More than $5.2 million in funding to be administered at Stony Brook University will support New York Sea Grant’s (NYSG) efforts to carry out community action and research activities to reduce plastic and other types of pollution in the state’s coastal and river waterways.
Projects of the NYSG-funded teams — each led by principal investigators at universities and organizations who will work side-by-side with NYSG extension professionals — will focus on:
- Investigating advanced filtration techniques;
- Removing stray plastics from streams and rivers;
- Installing and studying traps to keep litter from entering storm drains in cities;
- Determining how to keep clothing from releasing threads of plastic into the environment.
“Land-based sources of debris are impacting our shorelines and beaches, our aquatic life, and our waters,” said Kathy Bunting-Howarth, associate director of NYSG. “Some of this debris is microscopic. These microplastics and microfibers are entering our ecosystems and our bodies and impacting us in ways that we do not fully understand.” With that, Bunting-Howarth adds that these projects will explore ways to prevent debris from entering our waterways, from stormwater and clothes washing, as well as test technologies to capture the debris that’s already escaped into the waters.
Christy Tyler, an environmental scientist at Rochester Institute of Technology, will lead a team to build a community network focused on preventing and cleaning up debris that gets into the Rochester Embayment of Lake Ontario. Investigators will expand their placements of “Littatraps,” mesh baskets installed in stormwater catch basins. Those engaged in the project will include local youth in education, data collection, debris clean up and removal, leadership and civic action.
In a partner project with the New Jersey Sea Grant Consortium and Columbia University’s Eco Ambassador program, NYSG will hire fellows over the next two summers via Sea Grant’s Community Engaged Internship Program to assist with a community science project. “Plastic pollution is certainly a concern for many people in New York City,” said Lillit Genovese, a NYSG Long Island Sound Study outreach coordinator, adding that with this new funding, “students will visit Long Island Sound, learn about the impacts of marine debris, and how we can each work together to keep our estuary healthy.”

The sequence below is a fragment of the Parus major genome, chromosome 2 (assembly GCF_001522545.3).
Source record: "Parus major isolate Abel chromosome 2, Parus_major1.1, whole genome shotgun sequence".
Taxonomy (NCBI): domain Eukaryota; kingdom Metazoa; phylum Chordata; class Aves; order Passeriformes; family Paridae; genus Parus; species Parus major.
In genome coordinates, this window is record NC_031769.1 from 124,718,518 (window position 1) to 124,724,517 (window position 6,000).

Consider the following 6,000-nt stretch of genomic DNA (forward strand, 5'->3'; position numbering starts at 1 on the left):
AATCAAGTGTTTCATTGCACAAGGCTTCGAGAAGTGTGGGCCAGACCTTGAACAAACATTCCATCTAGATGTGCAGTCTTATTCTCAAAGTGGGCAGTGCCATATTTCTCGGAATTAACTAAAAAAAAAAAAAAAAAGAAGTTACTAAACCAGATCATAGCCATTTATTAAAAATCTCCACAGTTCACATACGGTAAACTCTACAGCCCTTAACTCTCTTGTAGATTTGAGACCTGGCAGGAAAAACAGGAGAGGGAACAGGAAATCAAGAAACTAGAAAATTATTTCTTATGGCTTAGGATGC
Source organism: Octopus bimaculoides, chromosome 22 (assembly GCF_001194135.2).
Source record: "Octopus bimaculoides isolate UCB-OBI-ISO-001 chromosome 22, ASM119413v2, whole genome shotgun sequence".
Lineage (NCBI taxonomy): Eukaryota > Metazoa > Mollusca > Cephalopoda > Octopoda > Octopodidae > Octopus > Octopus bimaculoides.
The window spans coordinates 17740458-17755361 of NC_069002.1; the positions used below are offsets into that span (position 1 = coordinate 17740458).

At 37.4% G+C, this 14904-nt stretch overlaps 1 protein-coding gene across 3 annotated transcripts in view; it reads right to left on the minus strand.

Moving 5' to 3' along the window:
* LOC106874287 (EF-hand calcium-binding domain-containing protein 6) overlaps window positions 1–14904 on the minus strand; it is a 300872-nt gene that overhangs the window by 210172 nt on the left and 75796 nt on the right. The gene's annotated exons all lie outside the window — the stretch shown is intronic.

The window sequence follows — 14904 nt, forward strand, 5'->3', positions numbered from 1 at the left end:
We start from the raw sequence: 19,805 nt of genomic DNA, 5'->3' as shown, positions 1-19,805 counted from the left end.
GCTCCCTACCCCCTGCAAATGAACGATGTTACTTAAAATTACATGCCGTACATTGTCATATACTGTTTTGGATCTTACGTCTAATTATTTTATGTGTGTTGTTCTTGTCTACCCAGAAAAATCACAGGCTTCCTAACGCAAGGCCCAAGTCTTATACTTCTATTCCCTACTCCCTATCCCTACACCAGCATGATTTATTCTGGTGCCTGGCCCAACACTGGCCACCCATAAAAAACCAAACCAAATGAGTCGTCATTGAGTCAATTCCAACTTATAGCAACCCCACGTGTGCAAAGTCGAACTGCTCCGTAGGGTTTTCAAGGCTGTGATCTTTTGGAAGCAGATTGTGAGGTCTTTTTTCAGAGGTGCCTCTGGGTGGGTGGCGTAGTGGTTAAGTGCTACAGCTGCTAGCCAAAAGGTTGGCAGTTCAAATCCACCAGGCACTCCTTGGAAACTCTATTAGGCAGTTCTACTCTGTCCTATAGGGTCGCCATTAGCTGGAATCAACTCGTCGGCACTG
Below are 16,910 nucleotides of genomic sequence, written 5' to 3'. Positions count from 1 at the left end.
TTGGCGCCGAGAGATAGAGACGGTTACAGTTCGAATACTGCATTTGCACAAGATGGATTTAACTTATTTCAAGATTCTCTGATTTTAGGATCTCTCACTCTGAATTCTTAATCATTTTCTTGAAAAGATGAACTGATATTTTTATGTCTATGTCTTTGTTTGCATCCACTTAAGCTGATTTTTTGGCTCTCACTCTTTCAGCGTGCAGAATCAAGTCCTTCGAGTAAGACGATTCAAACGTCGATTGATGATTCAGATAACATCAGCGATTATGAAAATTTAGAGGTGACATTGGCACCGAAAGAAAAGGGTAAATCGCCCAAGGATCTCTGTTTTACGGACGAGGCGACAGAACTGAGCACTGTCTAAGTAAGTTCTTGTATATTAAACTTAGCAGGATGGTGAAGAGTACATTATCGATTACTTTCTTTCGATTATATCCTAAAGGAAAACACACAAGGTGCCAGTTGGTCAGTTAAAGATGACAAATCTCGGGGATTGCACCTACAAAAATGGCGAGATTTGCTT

The aim of a study led by principal investigators Nathaniel Banks and Yidian Liu, co-founders of PolyGone Systems, is to remove aquatic microplastic debris within the Hudson River Watershed by using new aquatic filtration technology that could allow them to monitor and sequester microplastics, the tiny polymer pollutants found in water and on land. If successful, the team would be validating an affordable solution to improve water quality in the region and beyond.
Washing our clothes tends to shed microplastics: tiny, synthetic, environmentally harmful particles. In a fourth study, “The overarching goal is to plug the leak of microplastics and nanoplastics into our marine environments from domestic and commercial laundries,” said Beizhan Yan, Lamont Associate Research Professor at Lamont-Doherty Earth Observatory of Columbia University. The use of suitable filtration techniques at the source point of laundry machines could offer a practical and immediate solution to stop plastic pollution.
This funding, supported via the Bipartisan Infrastructure Law and the Inflation Reduction Act, is part of a larger $27 million nationwide funding effort by NOAA, Sea Grant’s parent organization, to address the prevention and removal of debris in marine and Great Lakes environments.
For more, read the complete NYSG press release.
New York Sea Grant, a cooperative program of Cornell University and the State University of New York (SUNY), is one of 34 university-based programs under the National Oceanic and Atmospheric Administration’s National Sea Grant College Program.